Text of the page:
Paul disagreed with the Civil Rights Act, and believes private businesses should be able to discriminate. Sen. Paul, in explaining his opposition to the Civil Rights Act, said, "I think it's a bad business decision to exclude anybody from your restaurant, but, at the same time, I do believe in private ownership." Paul would support the decision by Rich's lunch counter in Atlanta to refuse to serve the Rev. Martin Luther King.

Paul wrote a critique of the Fair Housing Act, another landmark bill that prevents discrimination in the selling, renting or financing of housing. "At first glance," Paul wrote, "who could object to preventing discrimination in housing?" But then he goes on to ask if discrimination should "be prohibited for private entities such as a church, bed and breakfast or retirement neighborhood that doesn't want noisy children? Absolutely not. Decisions concerning private property and associations should in a free society be unhindered. As a consequence, some associations will discriminate. … A free society will abide unofficial, private discrimination — even when that means allowing hate-filled groups to exclude people based on the color of their skin."

After the Supreme Court struck down part of the Voting Rights Act, Paul said the country has moved beyond a time where the color of someone's skin should factor into voting. "We have an African-American president. … There doesn't seem to be any sort of systemic problem like there was in the South with precluding blacks from voting." Recently he made clear he supported discriminatory voter ID laws: "There's nothing wrong with it. … I don't really object to having some rules with how we vote."

Not concerned by Paul's words? How about his staff:

Paul hired Jack Hunter, first to help him write his book, then in his Senate office, despite Hunter's appearances in a Confederate flag mask, his toasting John Wilkes Booth, saying his heart was in the right place when he assassinated Abraham Lincoln, and his membership in a group that the Southern Poverty Law Center has classified as a hate group, among other controversial comments.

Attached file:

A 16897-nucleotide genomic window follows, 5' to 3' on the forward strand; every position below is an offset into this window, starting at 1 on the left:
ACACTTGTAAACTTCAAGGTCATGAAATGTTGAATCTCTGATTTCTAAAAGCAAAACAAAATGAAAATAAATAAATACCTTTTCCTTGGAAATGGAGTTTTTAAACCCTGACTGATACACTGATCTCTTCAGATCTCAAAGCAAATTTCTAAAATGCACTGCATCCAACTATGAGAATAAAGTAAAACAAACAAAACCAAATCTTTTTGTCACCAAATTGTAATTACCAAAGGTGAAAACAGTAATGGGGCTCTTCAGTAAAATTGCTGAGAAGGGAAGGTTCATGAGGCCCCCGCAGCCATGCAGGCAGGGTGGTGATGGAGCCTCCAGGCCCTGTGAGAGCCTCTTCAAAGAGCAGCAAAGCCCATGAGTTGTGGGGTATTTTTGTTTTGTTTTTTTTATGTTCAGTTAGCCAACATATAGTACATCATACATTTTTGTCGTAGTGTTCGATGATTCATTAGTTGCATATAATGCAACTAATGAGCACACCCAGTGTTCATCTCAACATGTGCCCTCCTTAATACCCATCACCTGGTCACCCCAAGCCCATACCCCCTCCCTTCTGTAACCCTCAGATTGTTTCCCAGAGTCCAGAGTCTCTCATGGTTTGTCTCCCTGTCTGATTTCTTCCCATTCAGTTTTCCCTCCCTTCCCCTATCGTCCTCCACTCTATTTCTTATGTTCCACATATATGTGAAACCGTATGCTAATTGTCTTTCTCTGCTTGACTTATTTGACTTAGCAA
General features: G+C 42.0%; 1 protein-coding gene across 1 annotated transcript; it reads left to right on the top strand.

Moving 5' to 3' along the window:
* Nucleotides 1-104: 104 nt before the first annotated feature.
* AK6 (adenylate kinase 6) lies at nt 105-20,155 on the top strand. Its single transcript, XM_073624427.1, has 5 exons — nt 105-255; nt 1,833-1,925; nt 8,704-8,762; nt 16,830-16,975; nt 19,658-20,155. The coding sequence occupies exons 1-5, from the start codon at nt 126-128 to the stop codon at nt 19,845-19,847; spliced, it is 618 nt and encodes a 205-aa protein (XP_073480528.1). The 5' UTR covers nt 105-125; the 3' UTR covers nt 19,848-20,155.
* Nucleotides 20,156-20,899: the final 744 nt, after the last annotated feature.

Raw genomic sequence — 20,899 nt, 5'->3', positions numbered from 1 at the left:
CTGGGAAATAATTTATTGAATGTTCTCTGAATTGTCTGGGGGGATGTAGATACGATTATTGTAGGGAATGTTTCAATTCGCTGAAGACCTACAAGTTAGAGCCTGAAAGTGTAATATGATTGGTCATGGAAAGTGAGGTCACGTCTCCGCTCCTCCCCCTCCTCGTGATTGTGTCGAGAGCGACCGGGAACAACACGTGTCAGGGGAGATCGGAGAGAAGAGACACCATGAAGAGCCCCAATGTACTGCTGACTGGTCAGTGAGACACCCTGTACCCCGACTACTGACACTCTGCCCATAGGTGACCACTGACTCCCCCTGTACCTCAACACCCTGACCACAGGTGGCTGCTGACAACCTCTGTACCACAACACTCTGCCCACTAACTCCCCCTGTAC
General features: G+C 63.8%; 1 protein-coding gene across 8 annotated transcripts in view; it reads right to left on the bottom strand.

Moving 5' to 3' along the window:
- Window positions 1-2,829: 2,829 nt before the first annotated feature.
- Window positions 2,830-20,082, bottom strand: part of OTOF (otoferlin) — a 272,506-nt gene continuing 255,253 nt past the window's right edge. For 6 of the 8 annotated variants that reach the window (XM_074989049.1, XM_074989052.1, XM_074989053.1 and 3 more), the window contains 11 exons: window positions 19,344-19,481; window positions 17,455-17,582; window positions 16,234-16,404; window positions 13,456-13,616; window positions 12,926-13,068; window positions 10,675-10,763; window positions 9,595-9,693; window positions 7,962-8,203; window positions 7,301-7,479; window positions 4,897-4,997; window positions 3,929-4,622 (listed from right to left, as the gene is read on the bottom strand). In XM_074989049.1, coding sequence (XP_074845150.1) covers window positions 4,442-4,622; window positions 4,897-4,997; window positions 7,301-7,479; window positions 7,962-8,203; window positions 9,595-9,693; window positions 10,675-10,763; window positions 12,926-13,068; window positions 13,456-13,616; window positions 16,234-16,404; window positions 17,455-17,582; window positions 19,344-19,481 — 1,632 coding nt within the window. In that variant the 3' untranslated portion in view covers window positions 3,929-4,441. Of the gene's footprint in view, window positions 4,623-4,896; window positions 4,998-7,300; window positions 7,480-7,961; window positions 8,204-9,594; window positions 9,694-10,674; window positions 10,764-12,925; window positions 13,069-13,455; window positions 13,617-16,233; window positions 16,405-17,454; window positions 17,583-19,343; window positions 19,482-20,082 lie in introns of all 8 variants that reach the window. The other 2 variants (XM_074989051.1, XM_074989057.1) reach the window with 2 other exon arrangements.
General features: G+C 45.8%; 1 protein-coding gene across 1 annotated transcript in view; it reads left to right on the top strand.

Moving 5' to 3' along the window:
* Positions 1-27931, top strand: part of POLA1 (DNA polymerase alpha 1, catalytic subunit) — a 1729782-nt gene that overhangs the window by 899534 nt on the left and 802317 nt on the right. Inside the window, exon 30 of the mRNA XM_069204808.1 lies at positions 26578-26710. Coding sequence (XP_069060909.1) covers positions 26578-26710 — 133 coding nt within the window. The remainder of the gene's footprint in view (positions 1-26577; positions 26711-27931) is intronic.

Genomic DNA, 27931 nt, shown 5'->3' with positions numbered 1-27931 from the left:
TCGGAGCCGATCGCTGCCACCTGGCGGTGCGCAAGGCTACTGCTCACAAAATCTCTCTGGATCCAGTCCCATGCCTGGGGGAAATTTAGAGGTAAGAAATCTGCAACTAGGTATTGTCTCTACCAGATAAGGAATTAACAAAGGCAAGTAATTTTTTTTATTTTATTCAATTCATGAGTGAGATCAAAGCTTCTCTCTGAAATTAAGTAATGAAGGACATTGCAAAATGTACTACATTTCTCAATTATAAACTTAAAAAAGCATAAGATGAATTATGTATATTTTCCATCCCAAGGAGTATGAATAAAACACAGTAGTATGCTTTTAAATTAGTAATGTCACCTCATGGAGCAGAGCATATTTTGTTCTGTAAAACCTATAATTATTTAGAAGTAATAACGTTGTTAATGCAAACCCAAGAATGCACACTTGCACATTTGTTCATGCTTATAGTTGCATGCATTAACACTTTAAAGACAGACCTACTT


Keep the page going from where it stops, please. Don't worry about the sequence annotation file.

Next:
Don't care about his staff? Here are Paul's actions:

• Opposes an increase in the minimum wage.
• Wants to repeal the Affordable Care Act, taking health care from 421,000 Kentuckians.
• Introduced legislation to dramatically cut food stamps.
• Wants to abolish the U.S. Education Department.
• Opposed the Paycheck Fairness Act, which would ensure men and women are paid equally for equal work.
• Voted against the Violence Against Women Act.
• Opposed lowering the interest rates for millions of student loan borrowers.

Do not be fooled by Sen. Paul. I appreciate sincere efforts to work with our community and look for ways to better the lives of our children. But we have fought too long to give our precious vote to one who with one breath asks for support, and with the next promises to tear down the foundations of our progress, while surrounding himself with hate-filled people.

Georgia Powers was elected to the Kentucky Senate in 1968, the only woman and the only person of color in the 38-member chamber upon that election. She served in the Kentucky Senate for 21 years.

Editor's comment: 

I know dr. rand paul. he was my eye doctor, and my family's eye dr, for several years until he was elected to the senate. i have had numerous discussions with him on a variety of topics. he is not a racist, in my view, as some might speculate.

yes, I am a black (registered) republican!

i know sen. georgia powers and she is a very fine public servant. my wife wrote her biography. i have no reason to doubt the sincerity of her concerns based on certain ill advised pronouncements from rand paul.

But like one rodney king once asked, and I ask now: can't we all get along?


U. S. Supreme Court Takes Barack Obama To The "Wood Shed"! LOL.


Friday, July 04, 2014

Happy Independence Day To Us In America.

happy #americanindependence, everyone. we have reason to celebrate and thank God for those who fought and gave all measure of devotion and patriotism, so that we may be free from the tyranny of king george and his ilk.

happy independence day america.


We Revisit Iraq And Ask: What Could Go Wrong?!


Thursday, July 03, 2014

War Profiteers.


Wednesday, July 02, 2014

Hillary Clinton Prepares To Run For President By Trying To Remake Herself!


Tuesday, July 01, 2014

That's Adorable!